This story has been updated.
On Wednesday night the Los Angeles Community College District board of trustees voted to approve a single food vendor for its nine campuses, taking a step to replace an ad hoc food vendor system that allows campuses to hire different companies to run cafeterias, cafes, food trucks and vending machines.
The board vote to hire Pacific Dining Food Service Management as the food contractor has some L.A. small businesses that serve the college campuses up in arms.
“It’s going to take me out of business,” said Ofir Bass before the vote. He's the owner of Falafelicious, the food company contracted by Pierce College in the San Fernando Valley to run the campus cafeteria and a food truck.
He said he’s baffled by the district’s move to go with an out of town company that would put him out of business.
“I do have 20 employees as well, [and] most of them have families," Bass said. "They’re all going to lose their jobs."
He’s invested about $60,000 of his own money to improve the campus facilities and closed two storefront restaurants to devote himself full time to the Pierce operation, he said, and he pays the college a percentage of sales, which averages about $10,000 each month.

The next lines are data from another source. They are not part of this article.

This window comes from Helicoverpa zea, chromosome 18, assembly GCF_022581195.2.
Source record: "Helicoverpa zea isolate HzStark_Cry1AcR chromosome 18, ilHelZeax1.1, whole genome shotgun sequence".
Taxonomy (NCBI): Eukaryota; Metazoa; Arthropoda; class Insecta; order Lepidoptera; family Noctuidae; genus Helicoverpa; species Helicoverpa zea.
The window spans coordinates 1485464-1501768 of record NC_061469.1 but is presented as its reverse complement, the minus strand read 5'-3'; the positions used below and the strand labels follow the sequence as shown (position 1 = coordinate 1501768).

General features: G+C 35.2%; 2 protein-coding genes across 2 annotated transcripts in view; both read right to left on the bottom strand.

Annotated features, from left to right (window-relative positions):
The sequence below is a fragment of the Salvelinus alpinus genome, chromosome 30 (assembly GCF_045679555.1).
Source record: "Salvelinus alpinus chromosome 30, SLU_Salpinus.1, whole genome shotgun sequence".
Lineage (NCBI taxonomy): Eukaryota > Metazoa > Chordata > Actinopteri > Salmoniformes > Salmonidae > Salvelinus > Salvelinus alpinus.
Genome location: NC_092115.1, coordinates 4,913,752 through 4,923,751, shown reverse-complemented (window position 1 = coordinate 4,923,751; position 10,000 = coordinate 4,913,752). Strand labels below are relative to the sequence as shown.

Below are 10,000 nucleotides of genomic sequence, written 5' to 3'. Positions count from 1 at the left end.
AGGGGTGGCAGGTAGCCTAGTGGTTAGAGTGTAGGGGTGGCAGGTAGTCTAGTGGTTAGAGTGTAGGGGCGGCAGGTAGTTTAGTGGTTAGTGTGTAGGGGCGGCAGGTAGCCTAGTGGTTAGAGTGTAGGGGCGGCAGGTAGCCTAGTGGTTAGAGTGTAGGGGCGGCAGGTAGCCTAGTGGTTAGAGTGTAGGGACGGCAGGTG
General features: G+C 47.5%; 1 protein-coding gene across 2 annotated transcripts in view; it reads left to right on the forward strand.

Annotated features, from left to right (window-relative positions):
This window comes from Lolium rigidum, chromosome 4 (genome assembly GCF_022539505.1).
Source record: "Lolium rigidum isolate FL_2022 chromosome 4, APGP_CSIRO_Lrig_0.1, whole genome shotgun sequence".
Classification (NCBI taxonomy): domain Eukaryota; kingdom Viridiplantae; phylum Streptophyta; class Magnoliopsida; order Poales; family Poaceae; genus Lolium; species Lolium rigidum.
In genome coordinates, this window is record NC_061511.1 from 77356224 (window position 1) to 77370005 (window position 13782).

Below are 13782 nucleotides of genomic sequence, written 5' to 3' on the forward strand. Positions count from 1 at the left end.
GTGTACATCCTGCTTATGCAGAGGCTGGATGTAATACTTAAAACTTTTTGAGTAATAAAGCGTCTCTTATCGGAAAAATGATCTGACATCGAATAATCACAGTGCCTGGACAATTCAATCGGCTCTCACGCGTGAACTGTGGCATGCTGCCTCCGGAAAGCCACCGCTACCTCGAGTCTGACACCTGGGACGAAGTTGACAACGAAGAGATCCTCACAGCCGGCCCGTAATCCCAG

The contract with Pacific Dining has the potential to make big changes at each of the district’s campuses: L.A. Mission College, Pierce College, L.A. Valley College, Los Angeles City College, East Los Angeles College, L.A. Trade-Technical College, L.A. Southwest College, West L.A. College, and L.A. Harbor College.
While the move could mean businesses like Falafelicious would have to leave campuses, district administrators said, bringing one food vendor could mean increased revenues for the campuses and improved food services for students.
“The bigger issue here is, how do we get a consistent quality of service and food to all of our students across the district?" said L.A. Community College District Vice Chancellor Bob Miller. "And that’s something that does not exist today."
The ten-year contract with Pacific Dining would require the company to give 7 percent of gross sales and 10 percent of outside catering sales to the campus on which it operates. Miller said the company told the district those fees could add up to $600,000 over a five-year period at some of the larger campuses, like East L.A. College.
Miller said the new contract would allow each of the campuses to keep a current vendor if they so choose and exemptions have been granted to part of food vendor services at the colleges that have culinary programs: L.A. Mission College, L.A. Harbor College, and L.A. Trade Tech.